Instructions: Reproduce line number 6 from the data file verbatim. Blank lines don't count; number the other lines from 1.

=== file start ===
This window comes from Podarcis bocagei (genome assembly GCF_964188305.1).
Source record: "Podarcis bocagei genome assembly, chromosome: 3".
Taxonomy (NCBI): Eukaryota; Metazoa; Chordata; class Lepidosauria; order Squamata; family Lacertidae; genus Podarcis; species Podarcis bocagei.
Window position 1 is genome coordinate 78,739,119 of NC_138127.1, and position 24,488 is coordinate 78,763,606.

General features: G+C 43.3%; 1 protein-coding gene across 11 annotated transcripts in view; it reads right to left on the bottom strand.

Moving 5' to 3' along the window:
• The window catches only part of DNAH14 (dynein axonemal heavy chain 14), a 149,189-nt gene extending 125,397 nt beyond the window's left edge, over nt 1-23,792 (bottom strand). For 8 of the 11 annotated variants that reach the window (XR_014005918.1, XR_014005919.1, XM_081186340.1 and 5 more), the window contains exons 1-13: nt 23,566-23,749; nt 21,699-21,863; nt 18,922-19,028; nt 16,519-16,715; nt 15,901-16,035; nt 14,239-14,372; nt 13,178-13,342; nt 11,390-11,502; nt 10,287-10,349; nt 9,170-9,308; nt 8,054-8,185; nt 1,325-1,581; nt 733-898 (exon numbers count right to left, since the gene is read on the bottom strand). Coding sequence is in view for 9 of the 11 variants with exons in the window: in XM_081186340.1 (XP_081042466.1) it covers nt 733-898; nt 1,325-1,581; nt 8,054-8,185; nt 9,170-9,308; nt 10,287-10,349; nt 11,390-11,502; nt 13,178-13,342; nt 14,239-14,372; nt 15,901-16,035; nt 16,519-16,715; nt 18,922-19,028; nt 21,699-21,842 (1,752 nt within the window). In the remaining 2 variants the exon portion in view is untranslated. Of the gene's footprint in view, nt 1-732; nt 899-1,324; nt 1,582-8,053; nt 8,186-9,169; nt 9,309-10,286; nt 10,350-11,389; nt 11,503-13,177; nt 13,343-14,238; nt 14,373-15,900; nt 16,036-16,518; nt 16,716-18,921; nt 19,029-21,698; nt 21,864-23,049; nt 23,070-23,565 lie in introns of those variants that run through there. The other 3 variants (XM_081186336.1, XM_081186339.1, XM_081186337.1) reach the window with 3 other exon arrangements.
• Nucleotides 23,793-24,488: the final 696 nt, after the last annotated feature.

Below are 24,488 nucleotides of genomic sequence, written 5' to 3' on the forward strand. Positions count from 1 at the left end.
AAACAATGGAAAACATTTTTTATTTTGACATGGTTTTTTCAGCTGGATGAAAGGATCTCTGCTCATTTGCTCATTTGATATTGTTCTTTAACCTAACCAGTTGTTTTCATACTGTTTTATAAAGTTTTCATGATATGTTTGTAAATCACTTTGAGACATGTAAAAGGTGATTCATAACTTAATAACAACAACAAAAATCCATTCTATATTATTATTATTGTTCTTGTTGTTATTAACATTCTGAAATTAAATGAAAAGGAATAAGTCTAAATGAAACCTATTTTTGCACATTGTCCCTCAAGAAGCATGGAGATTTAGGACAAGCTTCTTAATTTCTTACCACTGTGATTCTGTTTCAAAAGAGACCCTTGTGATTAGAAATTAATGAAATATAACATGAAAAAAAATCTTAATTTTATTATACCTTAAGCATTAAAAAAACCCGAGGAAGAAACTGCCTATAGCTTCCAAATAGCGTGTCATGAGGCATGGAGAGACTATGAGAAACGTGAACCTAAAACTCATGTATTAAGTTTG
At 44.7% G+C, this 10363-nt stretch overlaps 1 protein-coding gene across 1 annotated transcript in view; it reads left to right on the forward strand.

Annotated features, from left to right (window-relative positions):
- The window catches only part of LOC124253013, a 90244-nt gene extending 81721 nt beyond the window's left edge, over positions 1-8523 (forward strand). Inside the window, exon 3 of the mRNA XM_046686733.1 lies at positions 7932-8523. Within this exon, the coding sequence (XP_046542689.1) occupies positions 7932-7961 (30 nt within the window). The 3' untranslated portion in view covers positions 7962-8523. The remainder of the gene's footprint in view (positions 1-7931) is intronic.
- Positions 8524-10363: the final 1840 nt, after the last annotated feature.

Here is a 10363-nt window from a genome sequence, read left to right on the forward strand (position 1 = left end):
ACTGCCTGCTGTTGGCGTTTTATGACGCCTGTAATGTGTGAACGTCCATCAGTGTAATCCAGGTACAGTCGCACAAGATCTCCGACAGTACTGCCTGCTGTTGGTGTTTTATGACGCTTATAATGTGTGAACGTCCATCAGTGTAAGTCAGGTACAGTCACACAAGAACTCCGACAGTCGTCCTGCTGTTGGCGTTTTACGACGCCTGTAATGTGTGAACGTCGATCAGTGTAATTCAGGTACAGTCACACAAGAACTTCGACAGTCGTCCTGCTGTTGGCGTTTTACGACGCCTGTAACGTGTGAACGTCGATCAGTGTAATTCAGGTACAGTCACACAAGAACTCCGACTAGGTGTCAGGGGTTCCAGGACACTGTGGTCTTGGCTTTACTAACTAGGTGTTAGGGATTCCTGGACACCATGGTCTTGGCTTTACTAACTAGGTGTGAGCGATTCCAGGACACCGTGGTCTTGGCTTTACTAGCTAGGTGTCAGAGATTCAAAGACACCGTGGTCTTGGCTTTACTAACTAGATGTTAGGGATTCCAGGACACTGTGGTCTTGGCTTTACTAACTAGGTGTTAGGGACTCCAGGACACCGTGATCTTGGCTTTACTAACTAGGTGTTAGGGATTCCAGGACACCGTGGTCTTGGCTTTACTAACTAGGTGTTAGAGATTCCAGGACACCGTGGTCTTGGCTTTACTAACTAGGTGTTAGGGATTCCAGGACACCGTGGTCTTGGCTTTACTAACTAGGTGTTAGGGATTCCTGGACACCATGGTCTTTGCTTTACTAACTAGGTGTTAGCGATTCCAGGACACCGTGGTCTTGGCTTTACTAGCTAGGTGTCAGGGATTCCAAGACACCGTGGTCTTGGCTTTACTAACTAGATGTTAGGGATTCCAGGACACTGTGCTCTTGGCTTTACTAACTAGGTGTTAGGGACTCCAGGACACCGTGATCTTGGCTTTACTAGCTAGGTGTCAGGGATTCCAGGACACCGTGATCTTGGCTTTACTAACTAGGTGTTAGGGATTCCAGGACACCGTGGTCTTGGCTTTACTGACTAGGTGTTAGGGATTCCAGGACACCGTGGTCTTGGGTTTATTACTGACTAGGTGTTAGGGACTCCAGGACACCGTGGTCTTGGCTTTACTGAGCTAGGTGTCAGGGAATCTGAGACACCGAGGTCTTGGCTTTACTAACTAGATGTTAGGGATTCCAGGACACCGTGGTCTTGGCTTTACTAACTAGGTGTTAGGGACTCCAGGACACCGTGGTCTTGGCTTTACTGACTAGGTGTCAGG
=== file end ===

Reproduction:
Moving 5' to 3' along the window: